Agenda item

Rail Stakeholder Engagement

Nichole Sarra, Stakeholder Manager, Transport for Wales

  • Comments on what we want for Monmouthshire in the short/medium/long term.
  • Timetabling issues
  • Ticketing Issues
  • Update on Rolling Stock Delivery Programme 


Phil Inskip

·         Local Station usage




The Chair welcomed Nichole Sarra, Stakeholder Manager (Borders), Transport for Wales (TfW) who explained that there are now 5 Stakeholder Managers with the role of encouraging stakeholder engagement and then providing feedback to the planners.  The following points were made:


·         December timetable change: A timetable workshop with stakeholders was held in November.  This was followed by a report in January. Transport for Wales has committed to run workshops twice yearly.  The next one will be in mid-March 2020 with a view to better connectivity and services.

·         Rolling stock: the majority of Class 170 trains are now in service.

·         Stations: A programme of deep cleaning is in progress due to be completed by the end of March.  The Station Improvement Plan for 2020 and 2021 is expected.  Regarding the Grand Union Train proposal (possible start in May 2021) it was asked if TfW trains can connect into/out of the London trains at Severn Tunnel Junction in May 2021.  Currently there are one and 2 hour gaps; Grand Union will have 2 hour gaps.  There will be a problem in connections due to a clash at Cheltenham with the existing GWR service. This change would save 50-100 cars coming down from Lydney. These points will be passed back to the train planning team.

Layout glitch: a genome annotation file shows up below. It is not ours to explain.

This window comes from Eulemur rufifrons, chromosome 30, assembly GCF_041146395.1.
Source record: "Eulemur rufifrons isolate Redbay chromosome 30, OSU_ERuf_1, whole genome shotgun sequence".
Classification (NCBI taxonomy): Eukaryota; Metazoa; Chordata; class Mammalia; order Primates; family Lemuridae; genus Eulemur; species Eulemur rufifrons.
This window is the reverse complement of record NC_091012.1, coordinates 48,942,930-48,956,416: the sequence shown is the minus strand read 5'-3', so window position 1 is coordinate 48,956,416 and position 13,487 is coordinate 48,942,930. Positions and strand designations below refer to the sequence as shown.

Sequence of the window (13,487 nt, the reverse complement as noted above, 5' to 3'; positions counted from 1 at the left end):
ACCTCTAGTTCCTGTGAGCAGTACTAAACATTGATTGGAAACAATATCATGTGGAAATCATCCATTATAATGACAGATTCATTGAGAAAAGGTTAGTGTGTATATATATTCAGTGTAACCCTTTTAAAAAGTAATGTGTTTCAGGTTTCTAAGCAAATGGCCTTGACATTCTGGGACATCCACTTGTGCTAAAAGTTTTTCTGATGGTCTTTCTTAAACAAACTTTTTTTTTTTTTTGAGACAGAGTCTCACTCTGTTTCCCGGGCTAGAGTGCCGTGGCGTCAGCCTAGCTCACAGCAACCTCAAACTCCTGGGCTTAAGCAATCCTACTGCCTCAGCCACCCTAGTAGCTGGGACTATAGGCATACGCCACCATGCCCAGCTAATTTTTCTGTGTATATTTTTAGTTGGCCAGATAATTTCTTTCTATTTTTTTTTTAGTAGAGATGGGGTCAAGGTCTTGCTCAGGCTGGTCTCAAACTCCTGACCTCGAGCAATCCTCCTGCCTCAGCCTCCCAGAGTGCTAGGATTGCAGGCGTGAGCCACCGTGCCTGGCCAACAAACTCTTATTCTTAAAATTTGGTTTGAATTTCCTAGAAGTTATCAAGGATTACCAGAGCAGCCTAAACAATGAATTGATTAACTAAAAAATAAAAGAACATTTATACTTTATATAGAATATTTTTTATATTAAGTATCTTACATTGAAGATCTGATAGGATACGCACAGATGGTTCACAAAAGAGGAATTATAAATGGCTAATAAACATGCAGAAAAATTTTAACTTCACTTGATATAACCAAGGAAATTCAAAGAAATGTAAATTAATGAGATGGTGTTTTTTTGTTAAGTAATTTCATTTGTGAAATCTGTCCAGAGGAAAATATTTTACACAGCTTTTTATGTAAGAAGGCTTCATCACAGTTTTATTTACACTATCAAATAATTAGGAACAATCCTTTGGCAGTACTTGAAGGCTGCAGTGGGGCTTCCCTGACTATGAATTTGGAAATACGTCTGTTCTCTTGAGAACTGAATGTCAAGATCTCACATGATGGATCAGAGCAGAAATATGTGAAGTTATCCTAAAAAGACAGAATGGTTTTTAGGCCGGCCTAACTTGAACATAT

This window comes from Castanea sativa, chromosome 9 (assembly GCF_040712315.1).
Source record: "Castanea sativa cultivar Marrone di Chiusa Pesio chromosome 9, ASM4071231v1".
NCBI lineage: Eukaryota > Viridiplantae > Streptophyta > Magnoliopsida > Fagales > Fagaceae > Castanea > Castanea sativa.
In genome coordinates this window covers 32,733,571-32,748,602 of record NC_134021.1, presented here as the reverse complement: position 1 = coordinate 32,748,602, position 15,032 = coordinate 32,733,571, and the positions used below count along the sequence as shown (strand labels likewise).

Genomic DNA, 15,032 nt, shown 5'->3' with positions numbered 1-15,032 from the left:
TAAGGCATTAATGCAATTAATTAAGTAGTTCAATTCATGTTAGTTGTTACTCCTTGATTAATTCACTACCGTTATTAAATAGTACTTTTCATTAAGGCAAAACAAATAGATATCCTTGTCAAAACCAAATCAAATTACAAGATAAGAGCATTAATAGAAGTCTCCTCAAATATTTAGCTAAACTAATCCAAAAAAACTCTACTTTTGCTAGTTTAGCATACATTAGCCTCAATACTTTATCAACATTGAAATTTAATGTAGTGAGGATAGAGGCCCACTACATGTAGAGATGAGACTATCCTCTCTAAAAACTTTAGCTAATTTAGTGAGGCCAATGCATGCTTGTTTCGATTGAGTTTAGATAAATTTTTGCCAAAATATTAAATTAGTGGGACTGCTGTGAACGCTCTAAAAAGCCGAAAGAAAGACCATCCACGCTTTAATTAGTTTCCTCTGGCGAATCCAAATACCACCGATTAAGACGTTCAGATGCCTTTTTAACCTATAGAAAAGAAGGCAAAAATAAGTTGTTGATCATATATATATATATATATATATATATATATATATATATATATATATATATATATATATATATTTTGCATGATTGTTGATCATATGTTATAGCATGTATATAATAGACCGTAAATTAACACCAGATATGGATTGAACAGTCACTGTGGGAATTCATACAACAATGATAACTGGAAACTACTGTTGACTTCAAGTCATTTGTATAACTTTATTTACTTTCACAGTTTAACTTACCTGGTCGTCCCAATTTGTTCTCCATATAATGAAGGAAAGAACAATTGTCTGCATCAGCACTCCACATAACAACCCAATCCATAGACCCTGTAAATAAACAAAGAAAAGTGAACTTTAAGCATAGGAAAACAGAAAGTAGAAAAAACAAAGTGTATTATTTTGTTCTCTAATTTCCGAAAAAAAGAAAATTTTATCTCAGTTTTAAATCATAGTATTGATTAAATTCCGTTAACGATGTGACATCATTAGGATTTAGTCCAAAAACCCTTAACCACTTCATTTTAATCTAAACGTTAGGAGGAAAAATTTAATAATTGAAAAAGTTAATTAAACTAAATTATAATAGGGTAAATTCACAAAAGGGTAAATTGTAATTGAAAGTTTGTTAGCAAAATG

In relation to train/bus connections at Chepstow, TfW attended Transition Chepstow to hear the issues and it was acknowledged that a multi modal approach is necessary.  TfW is committed to looking at Chepstow train services to provide an hourly service by 2022 with improved connectivity.  It was suggested that TfW runs the bus and train services; this point will be fed back.


A Member raised the issue of the need for better connections from Lydney to Bristol. A third river crossing between Lydney and Sharpness was mooted to provide a rail link to Bristol and London. 


The accessibility problems with Abergavenny Station were discussed, noting that the delaying factor is the signals.  Network Rail, DfT and TfW provide assurances that the scheme is progressing but the action group request timescales. It was explained that significant investment is planned for the station and work has started on cycle storage, Access for All design and the signal siting.  Nichole agreed to provide an update on timescales at the next meeting (or earlier, if the information is available).


A question was raised about the potential for easement to the routing guide.  If passengers are travelling from Caldicot to Bristol they can go into Newport and double back to Bristol Parkway to Bristol Templemeads.  Passengers are not allowed to double back from Lydney via Gloucester or Cheltenham to Bristol to provide the quickest service to Bristol.  By allowing this, would add 13 additional services a day between Lydney and Bristol with no additional trains, services or stops.  The Member was asked to forward the relevant information to Nichole.